Blame it on the Casa Loma (Part 2)

Continuing my post from yesterday on our visit to Casa Loma… without further ado, some photos from the interior of the castle.


Inside the great room. This organ connects to a massive set of pipes set into one of the adjacent walls.


Looking out of the library


Peeking in on wedding photos in progress inside of the conservatory


Ceiling in the library


The space between the dining room and the room for musicians to play in during dinner


Inside the study


Secret passageway inside the study. Each side of the fireplace had a door disguised as a wall panel which lead to a set of stairs, to the left you could go upstairs to the bedrooms and to the right brought you downstairs to the basement.


Since Casa Loma was built after the advent of the ‘modern’ bathroom, the castle has many of them (I think over 30)


Mike and Uncle Scott listening to their audio tours in one of the bedrooms (which now contains military artifacts on display)


Drawing of a chandelier


The sitting room inside Sir Henry’s wife’s bedroom


The Windsor Room – Sir Henry always hoped he’d host royalty at Casa Loma, but alas he did not


Uncle Scott, Aunt Kelli and Mike listening to their audio tours while looking out on the lawn



Blame it on the Casa Loma (Part 1)

Now that you have ‘Blame it on the Bossa Nova’ stuck in your head… I’ll continue 😉

I’m sure that Sir Henry Pellatt and his wife were definitely blaming their fate on the Casa Loma. The cliff notes version of their tale is that in the early 1900’s Sir Henry had a bunch of money and decided that he wanted to have a castle built for him in Toronto. Some unfortunate business happenings + the cost of maintaining/living in a castle drove Sir Henry and his wife deep into debt, so much so, that after 10 years of living in Casa Loma they were forced to move and most of their belongings found their way onto the auction block (many of which were outed as fakes). Eventually Casa Loma was finished and now is a historical spot for tourists to explore, many films to be shot and weddings to be had.

Mike, Aunt Kelli, Uncle Scott and I wandered the grounds with self-guided tours – sometimes running into each other and other times exploring on our own. Eventually we all found each other in a room atop one of the towers – but we didn’t mingle there long – Casa Loma is without air conditioning (obviously) and it took many flights of stairs to make it up to the top (5 or 6 flights I think).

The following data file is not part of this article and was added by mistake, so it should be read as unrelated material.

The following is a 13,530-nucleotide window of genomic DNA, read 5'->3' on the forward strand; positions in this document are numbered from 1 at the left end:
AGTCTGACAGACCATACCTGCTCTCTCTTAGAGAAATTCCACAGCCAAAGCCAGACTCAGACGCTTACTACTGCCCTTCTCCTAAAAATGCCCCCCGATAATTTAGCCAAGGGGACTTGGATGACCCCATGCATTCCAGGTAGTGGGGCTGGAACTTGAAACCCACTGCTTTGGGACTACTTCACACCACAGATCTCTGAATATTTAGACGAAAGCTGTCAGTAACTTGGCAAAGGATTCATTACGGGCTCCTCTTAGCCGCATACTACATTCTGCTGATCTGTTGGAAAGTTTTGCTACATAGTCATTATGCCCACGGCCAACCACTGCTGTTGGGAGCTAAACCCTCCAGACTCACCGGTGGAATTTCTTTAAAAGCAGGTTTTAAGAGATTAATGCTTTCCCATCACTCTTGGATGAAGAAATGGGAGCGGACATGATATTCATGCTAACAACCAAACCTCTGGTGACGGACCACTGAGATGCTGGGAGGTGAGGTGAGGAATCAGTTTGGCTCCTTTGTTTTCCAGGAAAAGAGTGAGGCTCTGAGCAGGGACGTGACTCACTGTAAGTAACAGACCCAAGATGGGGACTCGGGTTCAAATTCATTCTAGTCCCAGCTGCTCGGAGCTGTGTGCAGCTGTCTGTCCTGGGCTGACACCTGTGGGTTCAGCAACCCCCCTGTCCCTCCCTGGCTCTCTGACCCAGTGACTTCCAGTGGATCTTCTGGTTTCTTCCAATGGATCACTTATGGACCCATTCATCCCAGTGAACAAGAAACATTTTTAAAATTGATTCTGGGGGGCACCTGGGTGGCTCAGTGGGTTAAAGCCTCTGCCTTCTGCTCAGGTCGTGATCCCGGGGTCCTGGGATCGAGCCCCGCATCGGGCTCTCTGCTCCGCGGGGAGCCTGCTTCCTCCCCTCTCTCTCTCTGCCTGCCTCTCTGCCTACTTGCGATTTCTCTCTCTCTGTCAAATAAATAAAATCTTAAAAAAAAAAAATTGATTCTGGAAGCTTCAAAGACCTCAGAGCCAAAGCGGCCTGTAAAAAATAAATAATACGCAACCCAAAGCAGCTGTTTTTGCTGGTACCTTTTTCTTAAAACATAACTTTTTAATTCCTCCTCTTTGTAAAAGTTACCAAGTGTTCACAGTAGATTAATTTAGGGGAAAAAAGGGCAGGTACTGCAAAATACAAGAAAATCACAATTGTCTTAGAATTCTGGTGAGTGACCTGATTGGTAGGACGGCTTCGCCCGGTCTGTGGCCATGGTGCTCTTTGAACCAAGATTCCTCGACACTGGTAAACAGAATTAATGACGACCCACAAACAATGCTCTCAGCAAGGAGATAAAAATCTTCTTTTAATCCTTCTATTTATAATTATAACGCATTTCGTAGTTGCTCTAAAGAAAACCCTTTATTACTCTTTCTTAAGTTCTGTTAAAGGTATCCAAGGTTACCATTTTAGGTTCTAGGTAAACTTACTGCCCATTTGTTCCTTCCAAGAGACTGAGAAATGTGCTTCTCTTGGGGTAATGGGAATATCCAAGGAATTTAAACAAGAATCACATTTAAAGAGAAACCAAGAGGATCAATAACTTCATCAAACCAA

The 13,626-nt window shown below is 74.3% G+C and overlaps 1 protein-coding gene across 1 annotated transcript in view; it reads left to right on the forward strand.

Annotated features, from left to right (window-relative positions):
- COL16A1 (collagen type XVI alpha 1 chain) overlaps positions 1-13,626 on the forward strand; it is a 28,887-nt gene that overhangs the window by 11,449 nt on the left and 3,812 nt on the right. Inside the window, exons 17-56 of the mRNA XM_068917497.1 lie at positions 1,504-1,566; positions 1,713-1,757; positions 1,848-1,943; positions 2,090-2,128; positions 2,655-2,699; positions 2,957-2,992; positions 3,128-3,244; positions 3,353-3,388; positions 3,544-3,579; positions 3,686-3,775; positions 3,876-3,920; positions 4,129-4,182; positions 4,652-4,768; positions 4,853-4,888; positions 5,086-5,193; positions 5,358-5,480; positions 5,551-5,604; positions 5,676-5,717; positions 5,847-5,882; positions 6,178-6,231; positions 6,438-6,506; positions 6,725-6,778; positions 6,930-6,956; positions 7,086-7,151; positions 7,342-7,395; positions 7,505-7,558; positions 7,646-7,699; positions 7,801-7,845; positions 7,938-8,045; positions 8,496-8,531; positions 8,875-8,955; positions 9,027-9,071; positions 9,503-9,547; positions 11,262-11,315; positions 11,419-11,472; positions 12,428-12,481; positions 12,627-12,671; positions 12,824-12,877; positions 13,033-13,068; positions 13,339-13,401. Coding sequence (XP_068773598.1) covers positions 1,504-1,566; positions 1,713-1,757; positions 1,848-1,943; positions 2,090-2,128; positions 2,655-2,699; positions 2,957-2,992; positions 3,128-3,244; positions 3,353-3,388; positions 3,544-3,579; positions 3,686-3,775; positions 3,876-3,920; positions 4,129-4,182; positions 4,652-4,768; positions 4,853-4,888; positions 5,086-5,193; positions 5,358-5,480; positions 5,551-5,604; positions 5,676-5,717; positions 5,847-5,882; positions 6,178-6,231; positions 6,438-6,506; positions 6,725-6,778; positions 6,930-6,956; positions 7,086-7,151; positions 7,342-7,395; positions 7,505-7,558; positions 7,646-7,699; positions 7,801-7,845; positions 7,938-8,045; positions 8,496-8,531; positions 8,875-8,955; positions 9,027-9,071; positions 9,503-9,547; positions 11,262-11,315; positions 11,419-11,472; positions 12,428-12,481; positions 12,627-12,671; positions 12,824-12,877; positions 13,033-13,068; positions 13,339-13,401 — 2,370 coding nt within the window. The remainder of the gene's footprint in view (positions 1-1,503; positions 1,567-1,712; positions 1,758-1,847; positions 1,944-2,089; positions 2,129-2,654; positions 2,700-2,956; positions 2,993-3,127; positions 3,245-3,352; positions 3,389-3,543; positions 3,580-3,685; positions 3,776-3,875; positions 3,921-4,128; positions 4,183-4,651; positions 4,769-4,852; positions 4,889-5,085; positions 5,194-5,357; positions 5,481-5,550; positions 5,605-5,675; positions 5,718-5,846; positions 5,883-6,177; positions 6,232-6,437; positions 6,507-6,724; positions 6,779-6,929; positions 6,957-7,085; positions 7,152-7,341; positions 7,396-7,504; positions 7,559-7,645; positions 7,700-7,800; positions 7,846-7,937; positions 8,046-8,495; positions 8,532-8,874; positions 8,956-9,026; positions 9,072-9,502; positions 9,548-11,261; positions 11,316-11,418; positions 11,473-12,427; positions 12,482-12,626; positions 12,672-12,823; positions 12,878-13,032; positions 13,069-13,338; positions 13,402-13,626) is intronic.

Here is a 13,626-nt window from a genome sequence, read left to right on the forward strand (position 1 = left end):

Part 1 of this post consists of exterior (or views to the exterior) photos.


Mike and myself in the gardens


View looking up at Casa Loma from the street-level gardens


Looking out of one of the tower windows at the stables across the street. Sir Henry tried to get the city of Toronto to close the street to make it easier for crossing, but when the city refused Sir Henry resorted to building an 800 foot tunnel under the street, connecting the stables and the castle.


View of the Toronto skyline from the tower inside the castle


Looking down into the gardens from one of the bedrooms


Mike listening to the self-guided audio tour

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Roaming the ROM Part 2

After spending a portion of our visit viewing the insides of dinosaurs – we transitioned to viewing the outsides of taxidermic animals. For those of you who know me, I thoroughly enjoy taxidermy and find birds to be absolutely fascinating. So a whole room of taxidermic birds ‘caught’ in flight, stunning.

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The bird room transitioned into a combination of mammals and under-the-sea creatures. The ‘Bat Cave’ was overrated – but everything else was really well done. We stayed until the museum started ushering everyone out at the end of the day.


“Bye Buddy, Hope you find your dad!” – Mr. Narwhale from Elf

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Roaming the ROM Part 1

The absolute number 1 thing to do in the Top 10 Things To Do in Toronto guidebook suggested a visit to the Royal Ontario Museum (otherwise known as the ROM). I suppose you could equate it to Chicago’s Field Museum – but if memory serves correctly (I haven’t been to the Field Museum in quite some time), the ROM is much, much bigger. After viewing a fantastic exhibit on Mesopotamia (no photos allowed, boo!) detailing the various civilizations that inhabited that region, we found ourselves upstairs in THE BIGGEST DINOSAUR EXHIBIT I’VE EVER SEEN! While I’m no dino-fanatic (like my good friend Meg happens to be), I can appreciate a good skeletal re-creation. The ROM’s dinosaur exhibit blew me away – it just. kept. going…. I appreciated the sheer quantity of dinosaurs on display as well as the quality of the overall exhibit. The majority of the skeletal structures were labeled in a way to show the viewer which bones were legit, and which ones were re-created to complete the overall picture. Below are some of my favorite photos that I took while touring the dinosaur exhibit (photos were allowed in this part of the museum).